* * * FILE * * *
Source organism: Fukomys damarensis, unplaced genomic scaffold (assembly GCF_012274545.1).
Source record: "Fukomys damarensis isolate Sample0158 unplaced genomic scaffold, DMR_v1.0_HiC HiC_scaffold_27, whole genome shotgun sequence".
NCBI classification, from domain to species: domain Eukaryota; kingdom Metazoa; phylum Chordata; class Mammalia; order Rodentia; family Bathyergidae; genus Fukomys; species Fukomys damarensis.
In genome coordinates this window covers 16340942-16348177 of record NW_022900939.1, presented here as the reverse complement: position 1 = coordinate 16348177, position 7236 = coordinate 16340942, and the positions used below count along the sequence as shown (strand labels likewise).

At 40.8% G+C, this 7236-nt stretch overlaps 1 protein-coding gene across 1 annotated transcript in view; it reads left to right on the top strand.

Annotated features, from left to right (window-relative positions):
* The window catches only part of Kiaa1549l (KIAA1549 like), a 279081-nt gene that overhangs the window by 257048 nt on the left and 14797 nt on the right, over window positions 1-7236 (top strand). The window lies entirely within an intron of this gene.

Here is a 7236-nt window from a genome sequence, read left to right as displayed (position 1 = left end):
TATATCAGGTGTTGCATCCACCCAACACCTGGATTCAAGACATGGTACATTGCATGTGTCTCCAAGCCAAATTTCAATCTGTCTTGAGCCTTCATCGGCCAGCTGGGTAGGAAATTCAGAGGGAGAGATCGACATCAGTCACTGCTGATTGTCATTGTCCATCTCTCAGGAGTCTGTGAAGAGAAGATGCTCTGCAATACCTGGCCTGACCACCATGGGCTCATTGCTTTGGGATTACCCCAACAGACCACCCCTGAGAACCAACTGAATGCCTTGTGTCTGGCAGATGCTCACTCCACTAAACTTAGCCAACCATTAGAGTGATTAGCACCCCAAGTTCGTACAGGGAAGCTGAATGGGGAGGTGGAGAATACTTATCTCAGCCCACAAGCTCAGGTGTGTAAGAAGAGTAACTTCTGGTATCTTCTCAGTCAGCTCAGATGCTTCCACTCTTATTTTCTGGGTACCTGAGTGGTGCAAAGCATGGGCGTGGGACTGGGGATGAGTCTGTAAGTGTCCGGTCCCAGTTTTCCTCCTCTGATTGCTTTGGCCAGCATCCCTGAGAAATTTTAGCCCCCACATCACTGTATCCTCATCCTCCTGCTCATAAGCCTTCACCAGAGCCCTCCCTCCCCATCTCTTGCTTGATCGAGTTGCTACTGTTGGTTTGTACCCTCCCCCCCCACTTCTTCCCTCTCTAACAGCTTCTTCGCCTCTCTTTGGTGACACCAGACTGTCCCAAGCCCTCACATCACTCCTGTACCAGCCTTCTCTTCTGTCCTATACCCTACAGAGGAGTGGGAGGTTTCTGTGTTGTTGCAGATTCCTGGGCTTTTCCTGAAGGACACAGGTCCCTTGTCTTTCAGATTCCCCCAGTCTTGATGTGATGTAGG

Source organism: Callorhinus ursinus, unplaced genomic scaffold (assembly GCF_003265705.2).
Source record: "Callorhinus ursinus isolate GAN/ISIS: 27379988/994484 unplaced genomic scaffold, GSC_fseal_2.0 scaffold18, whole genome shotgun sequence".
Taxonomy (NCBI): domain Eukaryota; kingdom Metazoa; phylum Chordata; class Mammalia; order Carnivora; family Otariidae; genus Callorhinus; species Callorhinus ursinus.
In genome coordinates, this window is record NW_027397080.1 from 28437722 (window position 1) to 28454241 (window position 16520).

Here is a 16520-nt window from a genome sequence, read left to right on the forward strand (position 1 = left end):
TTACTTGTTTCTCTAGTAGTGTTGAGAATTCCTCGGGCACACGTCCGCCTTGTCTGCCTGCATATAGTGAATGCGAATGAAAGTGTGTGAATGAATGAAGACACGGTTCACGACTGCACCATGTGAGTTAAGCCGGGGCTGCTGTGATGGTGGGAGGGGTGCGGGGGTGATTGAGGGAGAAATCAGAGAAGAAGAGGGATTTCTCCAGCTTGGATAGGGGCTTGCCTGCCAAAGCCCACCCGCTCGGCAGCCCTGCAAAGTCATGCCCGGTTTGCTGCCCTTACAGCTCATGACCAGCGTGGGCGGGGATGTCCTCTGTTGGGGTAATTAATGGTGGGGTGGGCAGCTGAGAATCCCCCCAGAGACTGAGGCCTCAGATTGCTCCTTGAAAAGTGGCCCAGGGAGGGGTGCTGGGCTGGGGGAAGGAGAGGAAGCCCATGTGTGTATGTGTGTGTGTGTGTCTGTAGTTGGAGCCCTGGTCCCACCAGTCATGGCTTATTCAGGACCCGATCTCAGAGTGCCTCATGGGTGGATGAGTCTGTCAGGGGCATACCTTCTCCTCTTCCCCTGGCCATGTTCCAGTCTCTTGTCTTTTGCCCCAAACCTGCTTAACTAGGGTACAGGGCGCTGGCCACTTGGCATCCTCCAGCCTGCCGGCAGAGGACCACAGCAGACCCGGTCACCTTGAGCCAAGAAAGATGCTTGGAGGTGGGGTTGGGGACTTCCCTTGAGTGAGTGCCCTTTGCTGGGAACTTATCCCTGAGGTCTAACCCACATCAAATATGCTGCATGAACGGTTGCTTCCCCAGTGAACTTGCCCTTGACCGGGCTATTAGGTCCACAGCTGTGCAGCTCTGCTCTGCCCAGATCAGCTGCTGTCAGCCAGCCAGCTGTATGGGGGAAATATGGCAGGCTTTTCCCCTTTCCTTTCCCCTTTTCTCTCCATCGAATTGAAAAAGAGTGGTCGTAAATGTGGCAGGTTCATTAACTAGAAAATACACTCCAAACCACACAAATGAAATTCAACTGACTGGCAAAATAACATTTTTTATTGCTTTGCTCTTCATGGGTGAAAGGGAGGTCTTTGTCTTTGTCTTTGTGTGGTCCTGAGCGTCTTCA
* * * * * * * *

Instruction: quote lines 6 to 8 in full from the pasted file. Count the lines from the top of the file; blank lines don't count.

Annotated features, from left to right (window-relative positions):
* The window catches only part of Kiaa1549l (KIAA1549 like), a 279081-nt gene that overhangs the window by 257048 nt on the left and 14797 nt on the right, over window positions 1-7236 (top strand). The window lies entirely within an intron of this gene.

Here is a 7236-nt window from a genome sequence, read left to right as displayed (position 1 = left end):